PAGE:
The hacking attacks on Google earlier this year were much worse than previously believed, according to a report in The New York Times.
The paper quotes "someone with direct knowledge of the investigation" as saying that the hackers managed to steal Google's Gaia password system, described as one of the company's "crown jewels".
The system controls access to all Google log-in accounts, including webmail and the firm's business applications.
It was previously believed that the hackers took individual log-in details but, if the report is true, the breach was considerably more severe.
Google is notoriously secretive about Gaia and rarely discusses it in public, which may provide a clue as to why the company has been so tight-lipped about the incident.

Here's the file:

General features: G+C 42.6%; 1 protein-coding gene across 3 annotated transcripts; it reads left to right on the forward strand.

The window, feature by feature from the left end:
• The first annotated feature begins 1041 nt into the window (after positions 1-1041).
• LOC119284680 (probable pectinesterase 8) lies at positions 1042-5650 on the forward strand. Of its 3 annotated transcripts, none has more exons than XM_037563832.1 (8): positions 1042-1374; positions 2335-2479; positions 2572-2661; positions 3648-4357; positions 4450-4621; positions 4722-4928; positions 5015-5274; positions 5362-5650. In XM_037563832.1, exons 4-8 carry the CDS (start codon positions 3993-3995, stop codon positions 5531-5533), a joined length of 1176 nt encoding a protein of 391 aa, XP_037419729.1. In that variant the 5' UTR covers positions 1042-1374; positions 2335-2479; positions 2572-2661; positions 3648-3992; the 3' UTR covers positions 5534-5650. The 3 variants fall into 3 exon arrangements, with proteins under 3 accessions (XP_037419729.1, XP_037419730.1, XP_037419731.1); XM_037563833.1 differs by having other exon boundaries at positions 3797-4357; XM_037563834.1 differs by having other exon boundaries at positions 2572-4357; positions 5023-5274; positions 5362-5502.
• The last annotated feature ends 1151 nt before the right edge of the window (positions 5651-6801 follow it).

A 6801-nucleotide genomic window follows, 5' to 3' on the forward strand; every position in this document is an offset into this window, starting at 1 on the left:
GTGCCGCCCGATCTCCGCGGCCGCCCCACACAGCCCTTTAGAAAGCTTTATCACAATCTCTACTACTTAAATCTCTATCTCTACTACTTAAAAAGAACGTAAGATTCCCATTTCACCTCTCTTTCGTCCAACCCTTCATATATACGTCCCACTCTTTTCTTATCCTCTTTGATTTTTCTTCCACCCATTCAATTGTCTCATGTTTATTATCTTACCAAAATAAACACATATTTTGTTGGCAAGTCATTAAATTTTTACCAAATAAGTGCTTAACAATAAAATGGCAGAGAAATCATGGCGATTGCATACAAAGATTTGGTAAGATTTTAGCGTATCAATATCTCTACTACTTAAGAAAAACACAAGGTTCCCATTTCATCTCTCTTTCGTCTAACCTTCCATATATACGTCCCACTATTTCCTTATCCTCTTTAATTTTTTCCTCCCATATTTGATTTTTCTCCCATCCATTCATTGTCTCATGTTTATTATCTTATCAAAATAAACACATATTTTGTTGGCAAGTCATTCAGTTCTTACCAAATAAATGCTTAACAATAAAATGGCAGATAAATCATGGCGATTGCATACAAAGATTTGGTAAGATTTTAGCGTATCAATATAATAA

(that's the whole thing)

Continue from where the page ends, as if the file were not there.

The insider also told The New York Times about the methods used to gain access to Google's systems.
"The theft began with an instant message sent to a Google employee in China who was using Microsoft's Messenger program," he is quoted as saying.
"By clicking on a link and connecting to a 'poisoned' web site, the employee inadvertently permitted the intruders to gain access to his (or her) personal computer, and then to the computers of a critical group of software developers at Google's headquarters.
"Ultimately, the intruders were able to gain control of a software repository used by the development team."
The hackers then transferred the stolen code to computers operated by web hosting firm Rackspace, from where they were sent to an unknown destination.
Google appeared at first to be open about the attacks, and blogged about them almost immediately, but has not yet responded to a request for comment on the fresh claims.
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